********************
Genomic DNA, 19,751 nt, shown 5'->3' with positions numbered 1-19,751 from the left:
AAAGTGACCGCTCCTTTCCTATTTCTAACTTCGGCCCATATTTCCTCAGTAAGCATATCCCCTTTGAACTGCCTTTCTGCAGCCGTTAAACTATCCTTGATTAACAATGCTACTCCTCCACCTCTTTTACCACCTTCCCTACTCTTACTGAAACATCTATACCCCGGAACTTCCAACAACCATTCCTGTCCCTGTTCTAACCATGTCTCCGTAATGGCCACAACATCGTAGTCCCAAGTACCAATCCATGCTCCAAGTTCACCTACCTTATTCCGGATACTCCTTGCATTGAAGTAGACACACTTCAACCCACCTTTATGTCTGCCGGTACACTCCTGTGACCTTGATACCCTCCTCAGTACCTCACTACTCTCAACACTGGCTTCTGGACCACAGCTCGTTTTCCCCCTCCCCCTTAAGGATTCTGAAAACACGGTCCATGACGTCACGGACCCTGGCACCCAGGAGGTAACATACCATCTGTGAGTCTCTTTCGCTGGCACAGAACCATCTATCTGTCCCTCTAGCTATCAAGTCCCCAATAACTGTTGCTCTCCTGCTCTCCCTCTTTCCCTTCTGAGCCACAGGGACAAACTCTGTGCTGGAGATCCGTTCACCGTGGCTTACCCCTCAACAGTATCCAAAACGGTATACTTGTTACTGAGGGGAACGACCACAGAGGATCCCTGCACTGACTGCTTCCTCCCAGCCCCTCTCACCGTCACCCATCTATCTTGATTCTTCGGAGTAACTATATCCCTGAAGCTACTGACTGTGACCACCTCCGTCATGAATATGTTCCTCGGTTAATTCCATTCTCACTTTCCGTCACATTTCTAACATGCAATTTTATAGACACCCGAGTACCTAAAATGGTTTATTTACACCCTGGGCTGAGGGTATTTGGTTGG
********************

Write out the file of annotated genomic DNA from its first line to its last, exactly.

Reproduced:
Genomic DNA, 19,751 nt, shown 5'->3' with positions numbered 1-19,751 from the left:
AAAGTGACCGCTCCTTTCCTATTTCTAACTTCGGCCCATATTTCCTCAGTAAGCATATCCCCTTTGAACTGCCTTTCTGCAGCCGTTAAACTATCCTTGATTAACAATGCTACTCCTCCACCTCTTTTACCACCTTCCCTACTCTTACTGAAACATCTATACCCCGGAACTTCCAACAACCATTCCTGTCCCTGTTCTAACCATGTCTCCGTAATGGCCACAACATCGTAGTCCCAAGTACCAATCCATGCTCCAAGTTCACCTACCTTATTCCGGATACTCCTTGCATTGAAGTAGACACACTTCAACCCACCTTTATGTCTGCCGGTACACTCCTGTGACCTTGATACCCTCCTCAGTACCTCACTACTCTCAACACTGGCTTCTGGACCACAGCTCGTTTTCCCCCTCCCCCTTAAGGATTCTGAAAACACGGTCCATGACGTCACGGACCCTGGCACCCAGGAGGTAACATACCATCTGTGAGTCTCTTTCGCTGGCACAGAACCATCTATCTGTCCCTCTAGCTATCAAGTCCCCAATAACTGTTGCTCTCCTGCTCTCCCTCTTTCCCTTCTGAGCCACAGGGACAAACTCTGTGCTGGAGATCCGTTCACCGTGGCTTACCCCTCAACAGTATCCAAAACGGTATACTTGTTACTGAGGGGAACGACCACAGAGGATCCCTGCACTGACTGCTTCCTCCCAGCCCCTCTCACCGTCACCCATCTATCTTGATTCTTCGGAGTAACTATATCCCTGAAGCTACTGACTGTGACCACCTCCGTCATGAATATGTTCCTCGGTTAATTCCATTCTCACTTTCCGTCACATTTCTAACATGCAATTTTATAGACACCCGAGTACCTAAAATGGTTTATTTACACCCTGGGCTGAGGGTATTTGGTTGG